Welcome to another edition of Horseracing Info Newsletter.

Today I'll be discussing a number of things pertaining to handicapping the thoroughbreds, all of which are geared to improving your bottom line or R.O.I. (Return On Investment).

My focus will be on a topic I consider to be equally important to success as the handicapping process itself - wagering. Without a sound wagering plan, making money at the thoroughbreds will be that much more difficult than it already is.

I have developed a 2-page wagering plan that I have printed and laminated in plastic. Each time I prepare to construct wagers for a race, I review this plan, and it has served me well since its inception.

With all the possible wagers and situations we confront, making the most productive wagers is no easy task, and this wagering plan has in and of itself strongly contributed to me being a winning player.

Don't get me wrong, in order to make money at this game, you have to at least occasionally come up with horses the public does not consider top contenders. But it is crucial to be able to make the proper wagers for each individual situation.

Anyone who wants to view and/or print out a copy of my wagering plan can click here.

Or you can get the same information on my website by clicking here.

It will be a common practice in this forum for me to review past races, giving you my thoughts on why they were good betting opportunities. While I will be illustrating successful results, it should be understood that most such occasions will not pan out for a variety of reasons.

Because of the nature of this challenge we call handicapping and playing the horses, a success rate of near 50%, let alone better than that is in my opinion impossible.

There are too many things that can go wrong, including results that are unpredictable. But if we stay with what we know gives us the best advantage possible, we can indeed stay ahead of this game despite having a relatively low hit rate.

That's accomplished of course by playing value situations only. When I say low hit rate, I mean 18% to 22% on the win end and lower than that on the exotic plays.

If you are playing strictly to win and have your standard minimum odds at 3-1 or higher, connecting at an average of 20% of the time with an average payoff of $11.60, you will make $32 for every $200 wagered. This comes out to a 16% R.O.I, which any professional player would certainly appreciate.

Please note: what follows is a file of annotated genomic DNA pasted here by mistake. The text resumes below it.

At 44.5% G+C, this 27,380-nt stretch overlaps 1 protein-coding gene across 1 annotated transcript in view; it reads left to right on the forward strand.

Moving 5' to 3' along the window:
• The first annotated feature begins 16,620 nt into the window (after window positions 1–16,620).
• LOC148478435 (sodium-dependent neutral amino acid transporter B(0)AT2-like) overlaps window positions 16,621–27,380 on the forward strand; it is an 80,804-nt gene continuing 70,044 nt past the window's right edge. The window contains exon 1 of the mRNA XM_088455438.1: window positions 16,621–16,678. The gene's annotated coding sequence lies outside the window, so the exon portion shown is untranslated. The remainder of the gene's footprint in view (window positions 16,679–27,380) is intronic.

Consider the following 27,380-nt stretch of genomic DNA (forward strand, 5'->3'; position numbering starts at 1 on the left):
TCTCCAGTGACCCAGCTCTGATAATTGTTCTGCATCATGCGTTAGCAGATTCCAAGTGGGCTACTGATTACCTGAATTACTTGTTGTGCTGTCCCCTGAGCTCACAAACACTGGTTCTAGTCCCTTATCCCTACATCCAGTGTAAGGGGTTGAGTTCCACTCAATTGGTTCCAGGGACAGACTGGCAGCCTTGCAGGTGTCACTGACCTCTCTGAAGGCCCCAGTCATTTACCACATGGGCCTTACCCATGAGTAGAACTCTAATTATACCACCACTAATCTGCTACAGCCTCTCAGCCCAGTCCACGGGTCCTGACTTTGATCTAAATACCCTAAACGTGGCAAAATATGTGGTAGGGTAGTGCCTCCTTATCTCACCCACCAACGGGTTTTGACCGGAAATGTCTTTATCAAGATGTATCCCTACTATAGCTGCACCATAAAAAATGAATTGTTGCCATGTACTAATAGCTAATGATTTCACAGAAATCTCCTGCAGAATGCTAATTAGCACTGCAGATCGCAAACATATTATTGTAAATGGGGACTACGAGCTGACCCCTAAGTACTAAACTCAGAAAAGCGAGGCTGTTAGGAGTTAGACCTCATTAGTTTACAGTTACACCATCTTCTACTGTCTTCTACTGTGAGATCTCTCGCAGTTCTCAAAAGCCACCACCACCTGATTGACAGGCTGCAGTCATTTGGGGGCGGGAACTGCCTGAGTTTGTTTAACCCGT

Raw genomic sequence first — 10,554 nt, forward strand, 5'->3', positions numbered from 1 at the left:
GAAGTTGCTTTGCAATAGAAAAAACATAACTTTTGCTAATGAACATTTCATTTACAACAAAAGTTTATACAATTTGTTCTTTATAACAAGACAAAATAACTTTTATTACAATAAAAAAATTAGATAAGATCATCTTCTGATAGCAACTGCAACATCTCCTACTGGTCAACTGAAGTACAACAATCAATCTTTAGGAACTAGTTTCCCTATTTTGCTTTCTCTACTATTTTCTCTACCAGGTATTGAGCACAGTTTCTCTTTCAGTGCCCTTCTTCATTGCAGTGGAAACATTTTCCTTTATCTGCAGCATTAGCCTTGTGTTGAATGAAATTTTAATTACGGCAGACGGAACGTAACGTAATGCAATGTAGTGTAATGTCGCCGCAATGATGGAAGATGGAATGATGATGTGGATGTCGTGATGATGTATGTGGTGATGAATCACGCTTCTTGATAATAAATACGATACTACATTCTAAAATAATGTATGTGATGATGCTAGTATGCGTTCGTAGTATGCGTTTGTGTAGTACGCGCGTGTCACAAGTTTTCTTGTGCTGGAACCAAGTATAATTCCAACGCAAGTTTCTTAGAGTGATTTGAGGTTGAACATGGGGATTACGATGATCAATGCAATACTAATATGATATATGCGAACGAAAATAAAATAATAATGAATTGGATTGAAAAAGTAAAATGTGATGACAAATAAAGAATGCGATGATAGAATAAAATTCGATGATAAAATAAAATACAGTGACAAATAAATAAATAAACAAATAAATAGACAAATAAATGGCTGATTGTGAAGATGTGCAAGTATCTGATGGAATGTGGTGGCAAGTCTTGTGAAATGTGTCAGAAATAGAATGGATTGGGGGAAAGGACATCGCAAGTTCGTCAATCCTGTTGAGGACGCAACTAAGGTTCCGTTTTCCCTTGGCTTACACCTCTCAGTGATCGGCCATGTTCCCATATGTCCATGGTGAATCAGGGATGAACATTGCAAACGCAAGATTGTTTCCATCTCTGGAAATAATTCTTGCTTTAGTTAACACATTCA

Hitting on 1 of 5 win wagers at the above connect rate and average payoff can make one a decent living of $32,000 annual cash income (no taxes) for 10 $200 wagers per week 50 weeks a year.

Why don't more people do this? Simple answer that will surprise no one. It ain't that easy to consistently come up with winners at that rate and at that average payoff.

But if you have a handicapping formula that works and you understand the concept of value, you can do this well or better if you have the proper control and discipline.

Now I want to discuss a race I played on October 14, 2002. It was Monday and Columbus Day was being celebrated, so my home track of Belmont was open for business as opposed to normally being dark.

Since racing at Belmont was being run for the 3rd consecutive day on a severe off track, I decided to skip trying to guess which horses would prefer or dislike those conditions.

I had in my possession the Daily Racing Form, and decided to look for a possible wagering opportunity at Santa Anita Park, 3 thousand miles away. I could watch on my television and wager on the races there just as I could at Belmont through TVG (Television Games Network) since I have Dish Network instead of cable.

Following are my thoughts on the 4th race that day, a field of 7 after the late scratches of #3 Pick Of The Valley and #4 J J Wantsthefront.

It was a group of 3-year-olds going a mile and a sixteenth for claiming tags of $16K down to $14K. You can view and/or print the DRF past performances for this race by clicking here.

And the results chart is here.

Following was the field in post position order with running style, last-out final fraction (raw/actual), Beyer speed figure, and any moves-within-a-race as per my book Calibration Handicapping - The Next Level:

1. Proud Alvin P 25.0/25.4 71 -

2. Six G's S 23.4/24.0 77 -

5. High On The Throne EP 24.4/24.4 72 -

6. Mamone P 25.4/26.3 67 -

7. Slouisiana Lew P 24.2/26.4 55 -

8. Jared's Pride S 27.0/27.0 80 SRE-T/M

9. Butte City P 26.1/27.2 61 -

I'll handicap each of these entries as I did using the approach I use as described in my book. The first thing I do is give the field a quick look as per my Red-Scan Qualifying Technique.

While doing this simple 2-minute exercise I also locate and label any "move" horses. Then I label running styles and note any pace shape advantage(s). Finally, I calculate and compare final fractions.

1.) Proud Alvin - I use the BRIS abbreviations for labeling running styles, E, EP, P and S for Early, Early Presser, Presser and Sustained or late closer.